Choo Choo

The Christmas tree this year is a small living one. But, unfortunately, Max, our new dog, decided that the usual train tracks around the base of the tree were ideal for scattering all over the room. So the regular little train chugging around the tree was out.
Last year a friend had had one of these little toy train sets as a centerpiece on his table. So I picked one up last January for possible use at our house.

It has saved our “trains at Christmas tradition” in a tinker toy way. It’s not too ornamental and prompted a discussion about the Carreras family choo-choo train tradition. Unfortunately, it’s also not so quiet, and at the Christmas Eve buffet, we had to turn it off so the gathering could hear themselves think.

Since my sons and I are railroad buffs, it gave birth to a discussion on the prototype. Model railroaders come up with incredible mashups and strange things on their miniature layouts. The odd thing, however, is how often the real railroads wound up with some similarly bizarre piece of equipment or circumstance. So our conversation automatically turned to what the prototype for this train might have been.

We might have had too much of the rum-soaked fruitcakes. Gotta put a limit on how many slices you’re allowed before you’re shut off.


Mine has a harbor scene of a fictional coastal city in Maine. I know people with elaborate desserts and mountain scenery and one who used to have a science fiction-themed one. These are model railroads.

They are not your children’s model railroads that run in a ring around the Christmas tree, although that is where the fascination often starts. Instead, a flat surface will not encompass the almost man-height gulch traversed by a gigantic hand-built wooden trestle.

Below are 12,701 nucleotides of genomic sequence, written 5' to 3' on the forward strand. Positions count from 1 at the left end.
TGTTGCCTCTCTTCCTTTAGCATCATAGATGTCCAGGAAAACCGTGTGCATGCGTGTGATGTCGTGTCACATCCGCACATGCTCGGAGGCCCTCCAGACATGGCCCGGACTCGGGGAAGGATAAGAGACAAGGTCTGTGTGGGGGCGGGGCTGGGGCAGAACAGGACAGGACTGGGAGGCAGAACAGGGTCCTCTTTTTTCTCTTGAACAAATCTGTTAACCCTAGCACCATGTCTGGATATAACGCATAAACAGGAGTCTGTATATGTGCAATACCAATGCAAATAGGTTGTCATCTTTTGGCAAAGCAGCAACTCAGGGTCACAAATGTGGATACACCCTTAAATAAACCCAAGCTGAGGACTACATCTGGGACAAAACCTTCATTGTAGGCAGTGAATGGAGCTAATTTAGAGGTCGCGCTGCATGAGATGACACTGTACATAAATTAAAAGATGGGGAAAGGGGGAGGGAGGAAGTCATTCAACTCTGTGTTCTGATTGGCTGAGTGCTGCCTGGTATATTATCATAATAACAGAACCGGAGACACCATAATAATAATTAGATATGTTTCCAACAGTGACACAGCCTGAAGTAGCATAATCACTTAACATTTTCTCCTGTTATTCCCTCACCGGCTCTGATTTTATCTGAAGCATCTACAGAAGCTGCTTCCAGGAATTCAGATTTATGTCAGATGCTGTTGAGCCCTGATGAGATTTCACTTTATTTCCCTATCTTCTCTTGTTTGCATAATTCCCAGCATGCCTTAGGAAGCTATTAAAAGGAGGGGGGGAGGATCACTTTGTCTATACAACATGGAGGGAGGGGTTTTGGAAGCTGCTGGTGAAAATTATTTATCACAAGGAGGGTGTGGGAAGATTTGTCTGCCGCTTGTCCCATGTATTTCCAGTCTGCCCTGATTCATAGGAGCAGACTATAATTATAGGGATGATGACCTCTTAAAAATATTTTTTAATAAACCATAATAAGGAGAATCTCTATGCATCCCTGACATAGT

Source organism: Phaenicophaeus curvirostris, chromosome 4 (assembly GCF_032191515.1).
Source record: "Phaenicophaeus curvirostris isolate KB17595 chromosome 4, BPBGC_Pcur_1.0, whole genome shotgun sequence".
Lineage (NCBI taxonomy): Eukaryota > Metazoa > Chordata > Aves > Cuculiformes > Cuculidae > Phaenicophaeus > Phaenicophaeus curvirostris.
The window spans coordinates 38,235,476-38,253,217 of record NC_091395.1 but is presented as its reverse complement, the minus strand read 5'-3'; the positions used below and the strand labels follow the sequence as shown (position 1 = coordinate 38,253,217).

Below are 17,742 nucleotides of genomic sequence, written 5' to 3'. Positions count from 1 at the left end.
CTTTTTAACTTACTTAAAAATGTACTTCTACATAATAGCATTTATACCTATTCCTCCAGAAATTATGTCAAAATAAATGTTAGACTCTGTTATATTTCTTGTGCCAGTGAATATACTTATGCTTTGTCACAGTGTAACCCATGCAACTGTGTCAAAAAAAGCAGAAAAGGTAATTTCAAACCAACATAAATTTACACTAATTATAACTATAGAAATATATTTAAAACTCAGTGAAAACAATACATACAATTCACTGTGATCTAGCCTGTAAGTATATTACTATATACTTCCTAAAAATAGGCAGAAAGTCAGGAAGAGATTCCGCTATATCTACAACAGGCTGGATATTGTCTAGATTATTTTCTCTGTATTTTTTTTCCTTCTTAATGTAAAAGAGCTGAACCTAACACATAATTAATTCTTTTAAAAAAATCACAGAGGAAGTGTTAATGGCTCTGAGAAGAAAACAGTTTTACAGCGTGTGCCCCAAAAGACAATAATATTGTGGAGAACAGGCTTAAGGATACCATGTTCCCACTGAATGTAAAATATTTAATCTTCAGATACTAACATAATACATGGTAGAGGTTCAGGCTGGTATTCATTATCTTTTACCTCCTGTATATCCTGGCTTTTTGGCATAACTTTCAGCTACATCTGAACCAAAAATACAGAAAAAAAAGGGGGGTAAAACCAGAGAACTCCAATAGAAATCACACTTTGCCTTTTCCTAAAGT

The model railroaders are as diverse a group as you’ll find. There are those still operating the Lionel trains they received at age nine and those who run elaborately designed layouts that fill an entire large basement. There are “rivet counters” who insist on perfect adherence to prototypes and those who just want to run trains. When visiting a model railroader, it’s wise to be impartial. There are boat builders, bankers, janitors, surgeons, and anthropologists, and they all run trains.

My layout is fictional, and the format is cat-friendly because there are always cats in our homes. For example, my gray cat Clancy, the Gray Menace, slept inside a tunnel on an early layout. He considered it his domain and would watch the trains run from a high shelf, his tail lashing. Before running the trains, there was a particular detail to clean cat fur from the rails. The alternative was to exclude him from the room, which was also my office.
When kept out, he would lurk by the door and sneak in while you were not looking. When ejected, he would howl at the door and attack you when you came out. After that, it was easier to let him sit on his shelf or sleep in his tunnel.

Among the things common to modeling railroads, regardless of era modeled or size, is the concept that it is never finished. There is something that is always lacking completion. On the layout I’ve been talking about, I once decided to build a lake surrounded by mountains. After carefully constructing the lake, I was ready to begin the mountain scenery, only to find the Gray Menace using the pond as a bed. He was an obstinate creature and refused to move. Finally, I threw a cloth over him and started building the scenery for the mountain. He woke later that evening surrounded by a plaster mountainscape. And that’s how Big Cat Lake came to be.

My current cat, Xenia, loves to stalk the small city’s streets on the layout, playing “Catzilla,” I tolerate this because she limits her destructive talents to one area, and little people and cars are easy to put back in place. The photo below is of her”assisting with layout construction several years ago

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